Updated: Jan 18
At 38, I have come to realize that I am a recovering perfect parent.
My story began nine years ago after having my first child. I found myself surrounded by a certain community of moms that, well, had a high standard of parenting. Moms who tsk-tsked fast food, signed their kids up for expensive classes and shopped primarily at organic grocery stores.
Naturally, I tried to keep up. There was a certain standard and lifestyle of parenting that I sought to attain. Though I didn’t realize it at the time, I was trying. so. hard.
Had I heard Westshire Academy is now offering a preschool enrichment program? Oh, um, no. Was I planning to offer an alternative snack at my playdate because Claire isn’t allowed to eat doughnuts? Oh, um, sure. Was I planning to attend the children’s boutique clothing show featuring the newest collection? Oh, um, ok.
To be sure, these were (and are) wonderful moms. Don’t get me wrong. I just wish that during those first years of motherhood, when I was so new to it all and looking outward for examples and guidance, that I realized there is more than one way to do it.
Three and half years later, my husband and I moved to a different community and we had two more children. Meanwhile, I immersed myself in moms groups, MOPS meetings, meetup events and playdates. And I talked with mom after mom after mom after mom. (Did I mention I talked with a few moms?)
And here is where my road to recovery began. I listened as these moms shared G –rated versions of their dirty little secrets. And little by little I began to be liberated from this high standard of “perfect parenting” that I had been trying so hard to achieve.
I learned that – gasp – some moms let their kids watch TV. And sometimes a lot of it, just to get a few things done. I learned that some moms let their kids eat things that have ingredients that are hard to pronounce. I learned that some moms have houses that look like the toy box threw up – every single day. And, my favorite one of all – I learned that some (actually, many) moms don’t get this power surge after the kids are in bed and stay up until 1 a.m. to get all their projects done. Nope. Many plop themselves on the couch, turn on HGTV, and zone out for 30 minutes – if they can make it that long - before falling asleep.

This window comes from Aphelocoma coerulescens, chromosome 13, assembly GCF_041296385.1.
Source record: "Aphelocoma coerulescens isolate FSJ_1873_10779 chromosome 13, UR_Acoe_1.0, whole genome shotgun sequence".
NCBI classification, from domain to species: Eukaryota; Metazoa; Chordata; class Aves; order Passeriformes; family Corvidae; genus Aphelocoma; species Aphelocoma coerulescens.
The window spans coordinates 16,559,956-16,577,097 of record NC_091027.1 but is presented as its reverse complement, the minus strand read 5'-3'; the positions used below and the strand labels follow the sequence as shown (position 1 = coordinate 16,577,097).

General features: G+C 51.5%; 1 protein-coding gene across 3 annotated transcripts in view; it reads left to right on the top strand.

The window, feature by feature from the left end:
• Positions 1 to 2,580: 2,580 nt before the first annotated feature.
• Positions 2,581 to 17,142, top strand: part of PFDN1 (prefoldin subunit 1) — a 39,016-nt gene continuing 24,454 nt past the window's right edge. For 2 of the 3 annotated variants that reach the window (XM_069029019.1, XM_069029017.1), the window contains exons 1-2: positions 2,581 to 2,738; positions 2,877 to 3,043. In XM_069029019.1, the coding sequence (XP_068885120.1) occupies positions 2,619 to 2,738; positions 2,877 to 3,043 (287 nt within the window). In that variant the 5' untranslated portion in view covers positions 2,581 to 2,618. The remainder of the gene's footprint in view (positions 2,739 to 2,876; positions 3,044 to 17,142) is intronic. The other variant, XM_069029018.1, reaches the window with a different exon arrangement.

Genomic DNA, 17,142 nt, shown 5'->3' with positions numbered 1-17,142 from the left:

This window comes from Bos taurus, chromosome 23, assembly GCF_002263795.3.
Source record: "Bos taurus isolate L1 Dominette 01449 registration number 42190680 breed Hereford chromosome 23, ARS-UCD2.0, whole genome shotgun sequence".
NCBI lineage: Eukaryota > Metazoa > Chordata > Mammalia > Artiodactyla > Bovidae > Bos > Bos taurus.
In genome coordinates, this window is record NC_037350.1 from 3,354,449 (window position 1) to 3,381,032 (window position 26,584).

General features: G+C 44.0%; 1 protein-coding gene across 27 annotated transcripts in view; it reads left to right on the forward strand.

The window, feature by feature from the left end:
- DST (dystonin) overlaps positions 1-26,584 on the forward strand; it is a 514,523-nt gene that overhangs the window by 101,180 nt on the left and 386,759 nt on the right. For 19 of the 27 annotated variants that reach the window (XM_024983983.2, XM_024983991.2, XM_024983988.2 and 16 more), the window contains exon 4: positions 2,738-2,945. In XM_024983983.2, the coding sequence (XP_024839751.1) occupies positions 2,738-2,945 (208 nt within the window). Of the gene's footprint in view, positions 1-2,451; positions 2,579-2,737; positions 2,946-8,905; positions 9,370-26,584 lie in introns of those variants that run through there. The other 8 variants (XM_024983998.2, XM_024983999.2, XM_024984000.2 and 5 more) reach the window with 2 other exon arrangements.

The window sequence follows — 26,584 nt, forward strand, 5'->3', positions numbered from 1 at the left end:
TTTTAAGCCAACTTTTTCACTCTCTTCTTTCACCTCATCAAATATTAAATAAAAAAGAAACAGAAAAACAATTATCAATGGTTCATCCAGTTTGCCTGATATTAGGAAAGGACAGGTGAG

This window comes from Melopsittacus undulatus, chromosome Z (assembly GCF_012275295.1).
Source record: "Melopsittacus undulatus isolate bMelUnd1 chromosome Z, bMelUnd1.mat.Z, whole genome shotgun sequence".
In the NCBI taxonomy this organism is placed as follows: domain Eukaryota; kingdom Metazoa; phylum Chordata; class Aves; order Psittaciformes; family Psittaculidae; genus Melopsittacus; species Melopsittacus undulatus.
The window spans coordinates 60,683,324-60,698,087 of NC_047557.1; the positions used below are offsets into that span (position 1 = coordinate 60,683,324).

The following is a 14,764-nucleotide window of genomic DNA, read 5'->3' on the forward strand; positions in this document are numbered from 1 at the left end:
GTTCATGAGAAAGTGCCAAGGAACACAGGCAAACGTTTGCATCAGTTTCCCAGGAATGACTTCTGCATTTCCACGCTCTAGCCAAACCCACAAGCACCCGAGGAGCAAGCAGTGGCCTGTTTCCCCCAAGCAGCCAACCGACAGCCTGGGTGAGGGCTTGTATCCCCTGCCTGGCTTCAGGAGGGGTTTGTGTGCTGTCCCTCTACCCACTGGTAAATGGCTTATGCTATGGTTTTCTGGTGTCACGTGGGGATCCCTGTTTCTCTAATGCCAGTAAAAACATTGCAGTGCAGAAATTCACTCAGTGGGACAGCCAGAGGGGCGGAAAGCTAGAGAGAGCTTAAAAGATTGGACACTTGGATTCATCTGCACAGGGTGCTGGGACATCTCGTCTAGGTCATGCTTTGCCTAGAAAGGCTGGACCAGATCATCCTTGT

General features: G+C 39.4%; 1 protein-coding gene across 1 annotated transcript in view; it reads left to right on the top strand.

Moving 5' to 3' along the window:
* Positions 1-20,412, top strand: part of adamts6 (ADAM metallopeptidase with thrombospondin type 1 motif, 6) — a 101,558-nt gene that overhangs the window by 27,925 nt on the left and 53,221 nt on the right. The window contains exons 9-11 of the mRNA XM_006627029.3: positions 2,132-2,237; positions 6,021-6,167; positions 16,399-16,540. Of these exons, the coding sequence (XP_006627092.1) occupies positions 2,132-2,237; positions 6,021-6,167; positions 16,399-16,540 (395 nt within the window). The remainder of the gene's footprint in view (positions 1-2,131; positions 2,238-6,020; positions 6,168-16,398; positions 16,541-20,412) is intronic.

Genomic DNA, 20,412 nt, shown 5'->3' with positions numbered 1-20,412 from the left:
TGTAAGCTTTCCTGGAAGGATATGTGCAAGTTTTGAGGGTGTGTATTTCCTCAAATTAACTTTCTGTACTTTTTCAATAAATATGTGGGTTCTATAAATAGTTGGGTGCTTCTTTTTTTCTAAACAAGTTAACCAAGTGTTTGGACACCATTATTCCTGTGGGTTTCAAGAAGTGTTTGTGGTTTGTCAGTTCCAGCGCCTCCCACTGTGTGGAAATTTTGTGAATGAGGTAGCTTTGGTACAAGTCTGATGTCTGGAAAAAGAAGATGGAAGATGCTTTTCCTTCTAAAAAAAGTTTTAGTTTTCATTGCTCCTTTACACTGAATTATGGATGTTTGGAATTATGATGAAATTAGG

And, I learned that all of us are looking around at each other. And often we are feeling sub-par. We have read one too many blog entries and seen one too many Facebook posts. We think Lindsey, Amy, and Kristin really are domestic goddesses with kids that read books all day and look like they just stepped out of a Crew Cuts catalog. And then we feel bad because we are not perfect like them.
In the middle of all of these conversations, I also observed. I saw that these Cheez-It-offering moms adored their kids. They got them to preschool and back and made sure they had food in their bellies each day and gave affection in the form of tickles and hugs. These were great moms.
Slowly, my parenting worldview changed, and with it came an acceptance of myself and my parenting job performance. Success no longer meant baths every day and 45 minutes of floor time with my toddler. I think now in much more general terms, and I give a heck of a lot more grace to myself. And it’s been rather liberating.
Here’s the way I function these days. I ask myself: Did I get a few healthy foods into my kids today? Did homework get done? Are everybody’s bellies full? Did I set some limits on screen time? Did I provide some sort of playtime environment for them? Did I give them physical affection and verbal affirmation?
If the answer is primarily yes, then I’ve done a good job. Maybe not a perfect one, but certainly a good one. So what if they’ve carb loaded for two days and I sent my son to school with toothpaste on his forehead because we were running late for the bus? At least he got a hug on his way out the door.
You can find a MOPS group in your area by clicking here.